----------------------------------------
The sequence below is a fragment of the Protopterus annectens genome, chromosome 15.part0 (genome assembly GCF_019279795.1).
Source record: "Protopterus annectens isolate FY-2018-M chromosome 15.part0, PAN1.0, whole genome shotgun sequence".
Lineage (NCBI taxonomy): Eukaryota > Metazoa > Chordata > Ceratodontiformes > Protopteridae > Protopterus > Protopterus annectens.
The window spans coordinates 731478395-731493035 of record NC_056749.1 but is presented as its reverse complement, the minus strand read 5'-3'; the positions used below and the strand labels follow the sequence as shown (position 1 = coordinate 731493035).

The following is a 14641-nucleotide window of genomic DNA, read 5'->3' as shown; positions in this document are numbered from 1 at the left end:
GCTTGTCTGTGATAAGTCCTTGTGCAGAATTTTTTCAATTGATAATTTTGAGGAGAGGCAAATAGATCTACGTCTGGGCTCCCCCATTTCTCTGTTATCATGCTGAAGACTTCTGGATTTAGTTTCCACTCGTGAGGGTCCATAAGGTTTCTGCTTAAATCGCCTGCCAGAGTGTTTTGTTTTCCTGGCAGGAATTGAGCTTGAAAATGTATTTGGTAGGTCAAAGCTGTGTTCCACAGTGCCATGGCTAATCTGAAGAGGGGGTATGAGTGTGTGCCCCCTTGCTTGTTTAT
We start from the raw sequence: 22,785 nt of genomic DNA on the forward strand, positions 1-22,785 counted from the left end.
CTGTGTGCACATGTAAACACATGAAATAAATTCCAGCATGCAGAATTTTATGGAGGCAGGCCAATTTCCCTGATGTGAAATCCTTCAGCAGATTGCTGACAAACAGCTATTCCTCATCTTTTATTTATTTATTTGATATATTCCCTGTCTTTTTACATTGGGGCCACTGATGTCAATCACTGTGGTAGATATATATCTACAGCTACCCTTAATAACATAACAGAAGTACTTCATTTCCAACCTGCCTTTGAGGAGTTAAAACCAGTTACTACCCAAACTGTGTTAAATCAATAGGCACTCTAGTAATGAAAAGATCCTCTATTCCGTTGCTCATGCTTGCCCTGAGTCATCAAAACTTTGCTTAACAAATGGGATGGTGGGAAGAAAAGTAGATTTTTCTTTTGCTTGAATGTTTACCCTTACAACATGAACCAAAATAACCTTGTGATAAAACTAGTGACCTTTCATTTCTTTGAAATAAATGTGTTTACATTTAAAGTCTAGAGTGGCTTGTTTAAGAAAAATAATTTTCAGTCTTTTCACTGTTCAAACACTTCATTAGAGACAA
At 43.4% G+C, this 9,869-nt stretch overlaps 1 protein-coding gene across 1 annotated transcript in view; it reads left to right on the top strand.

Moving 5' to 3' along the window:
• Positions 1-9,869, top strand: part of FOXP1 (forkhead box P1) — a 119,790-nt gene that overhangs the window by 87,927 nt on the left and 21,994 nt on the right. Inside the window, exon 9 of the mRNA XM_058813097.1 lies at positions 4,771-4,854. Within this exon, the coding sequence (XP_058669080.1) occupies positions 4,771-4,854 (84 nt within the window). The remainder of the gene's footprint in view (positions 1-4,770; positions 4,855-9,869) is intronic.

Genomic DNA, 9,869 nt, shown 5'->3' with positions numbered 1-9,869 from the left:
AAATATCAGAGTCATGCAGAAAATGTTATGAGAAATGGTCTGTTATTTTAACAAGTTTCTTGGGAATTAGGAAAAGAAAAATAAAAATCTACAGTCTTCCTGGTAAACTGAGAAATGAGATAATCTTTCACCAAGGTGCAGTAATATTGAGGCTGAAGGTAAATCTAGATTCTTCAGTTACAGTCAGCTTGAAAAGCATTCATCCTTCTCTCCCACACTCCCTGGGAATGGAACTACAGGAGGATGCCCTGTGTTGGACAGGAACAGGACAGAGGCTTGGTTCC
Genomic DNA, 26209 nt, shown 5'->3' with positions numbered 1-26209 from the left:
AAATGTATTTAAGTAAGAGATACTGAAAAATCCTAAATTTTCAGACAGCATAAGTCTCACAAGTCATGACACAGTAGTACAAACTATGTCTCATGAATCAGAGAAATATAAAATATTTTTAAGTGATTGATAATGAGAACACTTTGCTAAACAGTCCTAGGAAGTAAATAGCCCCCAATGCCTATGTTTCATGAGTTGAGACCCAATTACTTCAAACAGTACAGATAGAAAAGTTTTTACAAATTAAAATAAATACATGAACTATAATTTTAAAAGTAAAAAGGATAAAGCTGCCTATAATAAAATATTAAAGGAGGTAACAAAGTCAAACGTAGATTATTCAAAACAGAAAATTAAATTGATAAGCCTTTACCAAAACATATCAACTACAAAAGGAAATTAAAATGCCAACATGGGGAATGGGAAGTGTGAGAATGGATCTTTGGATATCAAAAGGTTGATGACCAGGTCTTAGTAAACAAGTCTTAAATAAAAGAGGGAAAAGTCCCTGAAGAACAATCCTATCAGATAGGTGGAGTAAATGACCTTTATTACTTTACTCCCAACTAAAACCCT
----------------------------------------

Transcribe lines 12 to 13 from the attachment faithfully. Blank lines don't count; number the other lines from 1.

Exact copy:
Genomic DNA, 9,869 nt, shown 5'->3' with positions numbered 1-9,869 from the left:
AAATATCAGAGTCATGCAGAAAATGTTATGAGAAATGGTCTGTTATTTTAACAAGTTTCTTGGGAATTAGGAAAAGAAAAATAAAAATCTACAGTCTTCCTGGTAAACTGAGAAATGAGATAATCTTTCACCAAGGTGCAGTAATATTGAGGCTGAAGGTAAATCTAGATTCTTCAGTTACAGTCAGCTTGAAAAGCATTCATCCTTCTCTCCCACACTCCCTGGGAATGGAACTACAGGAGGATGCCCTGTGTTGGACAGGAACAGGACAGAGGCTTGGTTCC